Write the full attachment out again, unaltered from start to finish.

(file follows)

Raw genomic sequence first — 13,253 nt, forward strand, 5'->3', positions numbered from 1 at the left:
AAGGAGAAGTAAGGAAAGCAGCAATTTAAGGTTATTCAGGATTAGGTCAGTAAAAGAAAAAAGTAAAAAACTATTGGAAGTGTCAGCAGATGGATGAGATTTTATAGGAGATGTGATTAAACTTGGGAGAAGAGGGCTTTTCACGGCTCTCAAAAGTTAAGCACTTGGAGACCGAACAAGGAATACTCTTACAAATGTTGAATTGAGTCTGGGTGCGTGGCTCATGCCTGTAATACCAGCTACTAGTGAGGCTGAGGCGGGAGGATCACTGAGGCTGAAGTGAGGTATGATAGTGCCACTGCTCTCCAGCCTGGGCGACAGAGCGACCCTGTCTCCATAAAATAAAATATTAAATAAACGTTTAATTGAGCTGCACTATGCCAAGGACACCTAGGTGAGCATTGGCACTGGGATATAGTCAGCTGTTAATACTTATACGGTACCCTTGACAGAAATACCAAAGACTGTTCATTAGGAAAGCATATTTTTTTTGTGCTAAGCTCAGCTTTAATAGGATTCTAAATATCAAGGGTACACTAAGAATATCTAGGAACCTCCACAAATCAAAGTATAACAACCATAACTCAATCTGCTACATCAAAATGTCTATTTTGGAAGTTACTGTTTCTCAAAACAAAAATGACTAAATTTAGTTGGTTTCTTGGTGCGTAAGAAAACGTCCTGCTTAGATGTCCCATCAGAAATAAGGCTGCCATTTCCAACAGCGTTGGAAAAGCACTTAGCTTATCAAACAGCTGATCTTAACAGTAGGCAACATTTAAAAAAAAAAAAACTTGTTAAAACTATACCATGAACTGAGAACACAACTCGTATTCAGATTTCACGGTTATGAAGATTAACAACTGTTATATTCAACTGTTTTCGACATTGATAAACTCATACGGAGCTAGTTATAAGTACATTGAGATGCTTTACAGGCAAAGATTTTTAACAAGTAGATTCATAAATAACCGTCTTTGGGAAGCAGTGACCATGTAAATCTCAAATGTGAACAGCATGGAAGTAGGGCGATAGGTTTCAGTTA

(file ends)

Raw genomic sequence first — 13,253 nt, forward strand, 5'->3', positions numbered from 1 at the left:
AAGGAGAAGTAAGGAAAGCAGCAATTTAAGGTTATTCAGGATTAGGTCAGTAAAAGAAAAAAGTAAAAAACTATTGGAAGTGTCAGCAGATGGATGAGATTTTATAGGAGATGTGATTAAACTTGGGAGAAGAGGGCTTTTCACGGCTCTCAAAAGTTAAGCACTTGGAGACCGAACAAGGAATACTCTTACAAATGTTGAATTGAGTCTGGGTGCGTGGCTCATGCCTGTAATACCAGCTACTAGTGAGGCTGAGGCGGGAGGATCACTGAGGCTGAAGTGAGGTATGATAGTGCCACTGCTCTCCAGCCTGGGCGACAGAGCGACCCTGTCTCCATAAAATAAAATATTAAATAAACGTTTAATTGAGCTGCACTATGCCAAGGACACCTAGGTGAGCATTGGCACTGGGATATAGTCAGCTGTTAATACTTATACGGTACCCTTGACAGAAATACCAAAGACTGTTCATTAGGAAAGCATATTTTTTTTGTGCTAAGCTCAGCTTTAATAGGATTCTAAATATCAAGGGTACACTAAGAATATCTAGGAACCTCCACAAATCAAAGTATAACAACCATAACTCAATCTGCTACATCAAAATGTCTATTTTGGAAGTTACTGTTTCTCAAAACAAAAATGACTAAATTTAGTTGGTTTCTTGGTGCGTAAGAAAACGTCCTGCTTAGATGTCCCATCAGAAATAAGGCTGCCATTTCCAACAGCGTTGGAAAAGCACTTAGCTTATCAAACAGCTGATCTTAACAGTAGGCAACATTTAAAAAAAAAAAAACTTGTTAAAACTATACCATGAACTGAGAACACAACTCGTATTCAGATTTCACGGTTATGAAGATTAACAACTGTTATATTCAACTGTTTTCGACATTGATAAACTCATACGGAGCTAGTTATAAGTACATTGAGATGCTTTACAGGCAAAGATTTTTAACAAGTAGATTCATAAATAACCGTCTTTGGGAAGCAGTGACCATGTAAATCTCAAATGTGAACAGCATGGAAGTAGGGCGATAGGTTTCAGTTA